It’s good versus evil at Wyndhams Theatre where The Grand High Witch (played by Ruby Wax) hatches a fiendish plan to turn all the children of England into mice - as an ex-teacher, I have to admit that this intriguing initiative had immediate and considerable appeal, at least fleetingly!
‘The Witches’ is based on the story of the same name by Roald Dahl, and adapted by David Wood. Like many of Dahl’s works, it’s a quirky and imaginative story that readily appeals to children (of all ages), and deals with sensitive issues that many other children’s writers tend to avoid.
The plot revolves around the seven year-old ‘Boy’ (we never learn his real name), whose parents’ die in a road accident and who is subsequently cared for by his pipe-smoking Norwegian Grandmother (Dilys Laye). Grandma pulls no punches in describing to Boy the wicked ways of witches – particularly the English ones who apparently are the nastiest and most evil around.
Returning to England to continue his schooling, Boy first encounters the English Witches whilst putting the finishing touches to his tree house and fatefully bumps into them again when they’re holding their ‘Annual General Meeting’ at the hotel where he and Grandmother are holidaying. In the ballroom of the hotel, The Grand High Witch details her plans to the other witches and demonstrates her formula for transmogrifying children into mice on the unsuspecting Bruno – a monstrous child with a voracious appetite for sweets who is easily lured into the witches’ clutches to be turned into a mouse. Overhearing the evil plans, Boy is caught by the witches (because he smells of fresh dog’s droppings) and also transformed into a mouse.
So at the start of the second act there are two of the principal characters existing at mouse-size whilst adults remain at human size resulting in some ingenious action as the Boy-mice negotiate the hotel’s interior in order to thwart the witches’ wicked plans. For example, there’s a well-crafted and amusing scene (if a little long) where the mice have to climb the hotel staircase. And when humans interact with the mice, puppetry is used with great effect and much humour.
Ruby Wax is deliciously nasty in a Cruella DeVille kind of way and Dilys Laye proves a warm-hearted and unflappable Grandmother. The two juvenile roles are both played by adults - Giles Cooper giving a particularly enthusiastic and convincing performance as Boy. And Chris Hawley and Peter Holdway provide good supporting performances in several different roles.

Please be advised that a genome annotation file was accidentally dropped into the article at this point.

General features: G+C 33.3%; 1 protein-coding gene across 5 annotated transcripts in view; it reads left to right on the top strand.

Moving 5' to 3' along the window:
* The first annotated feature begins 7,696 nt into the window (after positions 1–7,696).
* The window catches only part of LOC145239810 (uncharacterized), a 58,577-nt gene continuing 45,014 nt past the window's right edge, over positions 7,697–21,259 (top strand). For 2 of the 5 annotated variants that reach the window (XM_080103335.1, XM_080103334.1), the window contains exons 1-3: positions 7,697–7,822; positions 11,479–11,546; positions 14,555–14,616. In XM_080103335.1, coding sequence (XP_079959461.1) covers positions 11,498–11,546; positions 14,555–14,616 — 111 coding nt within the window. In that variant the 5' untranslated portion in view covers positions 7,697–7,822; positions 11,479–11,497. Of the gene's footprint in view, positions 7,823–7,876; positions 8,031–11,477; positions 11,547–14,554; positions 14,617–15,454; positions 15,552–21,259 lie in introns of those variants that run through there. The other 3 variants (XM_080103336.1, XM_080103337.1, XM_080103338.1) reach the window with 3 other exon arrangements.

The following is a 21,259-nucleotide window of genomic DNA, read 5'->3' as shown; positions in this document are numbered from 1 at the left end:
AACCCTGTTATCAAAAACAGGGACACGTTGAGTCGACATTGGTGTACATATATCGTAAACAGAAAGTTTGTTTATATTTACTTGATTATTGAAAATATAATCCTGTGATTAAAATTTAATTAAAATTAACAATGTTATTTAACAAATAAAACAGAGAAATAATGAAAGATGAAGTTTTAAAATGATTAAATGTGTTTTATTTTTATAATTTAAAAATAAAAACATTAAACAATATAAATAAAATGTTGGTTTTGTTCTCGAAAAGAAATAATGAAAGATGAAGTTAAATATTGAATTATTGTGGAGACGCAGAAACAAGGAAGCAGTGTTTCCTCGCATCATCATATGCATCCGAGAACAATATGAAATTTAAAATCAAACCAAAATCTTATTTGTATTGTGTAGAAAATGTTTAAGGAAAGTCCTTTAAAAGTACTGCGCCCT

Basically a blend of fairy tale and panto, The Witches relies quite heavily on technical wizardry, and the overall effect is a kind of synthesis of theatre and film using back-projection. Much of this works effectively, though there was the odd glitch in scene changes, and some of the witches needed to take more care in creating their ‘baldness’ (real witches don’t have hair as everyone knows).
Principally aimed at ‘tweens’, The Witches is a short play with a running time of only 100 minutes (including an interval of 20 minutes). So for adults it may seem that there’s insufficient ‘meat’ in the plot. However, Jonathan Church’s production is generally well paced and inventive with enough surprises to keep everyone amused and entertained, if not fully engrossed.
There’s a nice twist in the final scene leading to the last line of the play that, though certainly idealistic and a little schmaltzy, provides a glimpse of Dahl’s character and a strong message for the minors in the audience.
What other critics had to say.....
MARK COOK for THE EVENING STANDARD says, "Appealing production." MICHAEL BILLINGTON for THE GUARDIAN says, "While it makes for jolly holiday entertainment, it lacks some of the eldritch horror of Dahl's spooky original....much as I delighted in its genial ingenuity, I wished that occasionally it had made my flesh creep in true Dahlian style." BENEDICT NIGHTINGALE for THE TIMES says, "as the evening progressed I found myself wishing for more exciting trickery, more imaginative use of the back projections and, above all, more scary events." DOMiNIC CAVENDISH for THE DAILY TELEGRAPH says, "Creepy tale for kids seems to have shrunk to rather pathetic proportions." SUSAN ELKIN for THE STAGE says, "Profound it isn’t. Polished, perky theatre The Witches certainly is."